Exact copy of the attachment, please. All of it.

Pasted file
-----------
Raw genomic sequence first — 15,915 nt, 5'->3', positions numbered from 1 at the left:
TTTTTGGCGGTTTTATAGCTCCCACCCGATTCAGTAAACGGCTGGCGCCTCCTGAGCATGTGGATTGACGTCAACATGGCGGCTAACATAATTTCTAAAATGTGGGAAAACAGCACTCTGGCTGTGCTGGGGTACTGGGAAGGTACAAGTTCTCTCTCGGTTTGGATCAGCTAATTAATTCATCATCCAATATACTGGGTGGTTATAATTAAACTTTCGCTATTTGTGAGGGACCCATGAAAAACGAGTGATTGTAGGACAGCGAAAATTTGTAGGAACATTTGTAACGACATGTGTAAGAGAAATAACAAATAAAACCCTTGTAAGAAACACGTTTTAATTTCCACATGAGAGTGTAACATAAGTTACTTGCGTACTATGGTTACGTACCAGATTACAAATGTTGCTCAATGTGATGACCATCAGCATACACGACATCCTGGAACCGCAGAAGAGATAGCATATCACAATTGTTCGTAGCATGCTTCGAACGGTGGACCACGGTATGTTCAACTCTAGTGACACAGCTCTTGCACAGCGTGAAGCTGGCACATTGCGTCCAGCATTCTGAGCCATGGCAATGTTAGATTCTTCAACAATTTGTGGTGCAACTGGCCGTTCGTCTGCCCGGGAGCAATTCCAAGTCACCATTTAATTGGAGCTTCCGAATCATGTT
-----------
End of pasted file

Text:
Raw genomic sequence first — 15,915 nt, 5'->3', positions numbered from 1 at the left:
TTTTTGGCGGTTTTATAGCTCCCACCCGATTCAGTAAACGGCTGGCGCCTCCTGAGCATGTGGATTGACGTCAACATGGCGGCTAACATAATTTCTAAAATGTGGGAAAACAGCACTCTGGCTGTGCTGGGGTACTGGGAAGGTACAAGTTCTCTCTCGGTTTGGATCAGCTAATTAATTCATCATCCAATATACTGGGTGGTTATAATTAAACTTTCGCTATTTGTGAGGGACCCATGAAAAACGAGTGATTGTAGGACAGCGAAAATTTGTAGGAACATTTGTAACGACATGTGTAAGAGAAATAACAAATAAAACCCTTGTAAGAAACACGTTTTAATTTCCACATGAGAGTGTAACATAAGTTACTTGCGTACTATGGTTACGTACCAGATTACAAATGTTGCTCAATGTGATGACCATCAGCATACACGACATCCTGGAACCGCAGAAGAGATAGCATATCACAATTGTTCGTAGCATGCTTCGAACGGTGGACCACGGTATGTTCAACTCTAGTGACACAGCTCTTGCACAGCGTGAAGCTGGCACATTGCGTCCAGCATTCTGAGCCATGGCAATGTTAGATTCTTCAACAATTTGTGGTGCAACTGGCCGTTCGTCTGCCCGGGAGCAATTCCAAGTCACCATTTAATTGGAGCTTCCGAATCATGTT